6. With respect to the 2013 Period, Plaintiff claims that she “had to be on the floor w/ no blanket, sheet, nothing . . . I was moved a few times & each time left on the dirty floor” (referred to hereinafter as “2013 Overcrowded Conditions of Confinement Claim”). Id. at 4. She also states: “I went through a bad with drawal [and] was walking in my sleep bothering my other cellmates. They got mad [sic] witch [sic] I understand. One of the C.O. came in w/ a white sheet [and] pulled me up off of the floor[, ] grad [sic] me across the toilet[, ] smacked my face on the wall & told me if I do anything else I would be sentced [sic] to a 364” (referred to hereinafter as “2013 Excessive Force Claim”). Id.

         7. With respect to the 2015 Period, Plaintiff claims that when she “went up to 7 day [I] was placed in a cell w[h]ere the toilet was not working & was overflowing. I was asking if I could clean the cell before placing my matt [sic] in there. We were told there wasn't anything they could do. I had to either hold it or pee over all of it witch [sic] I didn't do. Thankful[ly] I was release[d] that night” (referred to hereinafter as “2015 Jail Conditions Claim”). Complaint at 5.

         Claims Against CCJ: Dismissed With Prejudice

         8. Plaintiff brings this action pursuant to 42 U.S.C. § 1983[1] for alleged violations of Plaintiff's constitutional rights. In order to set forth a prima facie case under § 1983, a plaintiff must show: “(1) a person deprived him of a federal right; and (2) the person who deprived him of that right acted under color of state or territorial law.” Groman v. Twp. of Manalapan, 47 F.3d 628, 633 (3d Cir. 1995) (citing Gomez v. Toledo, 446 U.S. 635, 640 (1980)).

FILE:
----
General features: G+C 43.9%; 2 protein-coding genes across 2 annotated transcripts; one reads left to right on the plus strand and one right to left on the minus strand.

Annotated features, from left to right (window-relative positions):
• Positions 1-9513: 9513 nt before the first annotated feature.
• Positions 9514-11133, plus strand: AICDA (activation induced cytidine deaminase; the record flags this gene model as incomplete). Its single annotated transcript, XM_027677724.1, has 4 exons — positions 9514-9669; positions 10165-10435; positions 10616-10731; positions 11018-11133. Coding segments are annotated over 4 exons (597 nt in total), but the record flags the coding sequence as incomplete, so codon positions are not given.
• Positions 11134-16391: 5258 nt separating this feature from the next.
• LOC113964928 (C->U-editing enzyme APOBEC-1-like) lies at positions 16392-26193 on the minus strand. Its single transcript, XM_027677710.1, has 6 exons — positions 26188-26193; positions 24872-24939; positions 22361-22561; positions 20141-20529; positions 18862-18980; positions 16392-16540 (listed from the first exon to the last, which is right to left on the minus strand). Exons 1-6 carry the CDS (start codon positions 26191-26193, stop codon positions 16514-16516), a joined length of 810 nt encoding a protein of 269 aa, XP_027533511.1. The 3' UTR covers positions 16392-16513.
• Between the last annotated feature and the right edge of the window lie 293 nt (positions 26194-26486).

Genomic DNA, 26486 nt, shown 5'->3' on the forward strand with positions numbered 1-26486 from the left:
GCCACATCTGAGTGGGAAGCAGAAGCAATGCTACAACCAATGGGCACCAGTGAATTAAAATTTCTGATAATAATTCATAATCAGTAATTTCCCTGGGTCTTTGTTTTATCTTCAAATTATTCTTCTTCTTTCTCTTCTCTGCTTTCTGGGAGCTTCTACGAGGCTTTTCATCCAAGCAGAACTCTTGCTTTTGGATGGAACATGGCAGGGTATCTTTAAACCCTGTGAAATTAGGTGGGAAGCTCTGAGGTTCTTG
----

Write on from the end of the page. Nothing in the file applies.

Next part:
9. Generally, for purposes of actions under § 1983, “[t]he term ‘persons' includes local and state officers acting under color of state law.” Carver v. Foerster, 102 F.3d 96, 99 (3d Cir. 1996) (citing Hafer v. Melo, 502 U.S. 21 (1991)).[2] To say that a person was “acting under color of state law” means that the defendant in a § 1983 action “exercised power [that the defendant] possessed by virtue of state law and made possible only because the wrongdoer [was] clothed with the authority of state law.” West v. Atkins, 487 U.S. 42, 49 (1988) (citation omitted). Generally, then, “a public employee acts under color of state law while acting in his official capacity or while exercising his responsibilities pursuant to state law.” Id. at 50.

         10. Because the Complaint has not sufficiently alleged that a “person” deprived Plaintiff of a federal right, the Complaint does not meet the standards necessary to set forth a prima facie case under § 1983. In the Complaint, Plaintiff seeks monetary damages from CCJ for allegedly unconstitutional conditions of confinement. The CCJ, however, is not a “person” within the meaning of § 1983; therefore, the claims against it must be dismissed with prejudice. See Crawford v. McMillian, 660 F. App'x 113, 116 (3d Cir. 2016) (“[T]he prison is not an entity subject to suit under 42 U.S.C. § 1983.”) (citing Fischer v. Cahill, 474 F.2d 991, 992 (3d Cir. 1973)); Grabow v. Southern State Corr. Facility, 726 F.Supp. 537, 538-39 (D.N.J. 1989) (correctional facility is not a “person” under § 1983). Given that the claims against the CCJ must be dismissed with prejudice, the claims may not proceed and Plaintiff may not name the CCJ as a defendant.

         11. Plaintiff may be able to amend the Complaint to name a person or persons who were personally involved in the alleged unconstitutional conditions of confinement, however. To that end, the Court shall grant Plaintiff ...


Buy This Entire Record For $7.95

Download the entire decision to receive the complete text, official citation,
docket number, dissents and concurrences, and footnotes for this case.

Learn more about what you receive with purchase of this case.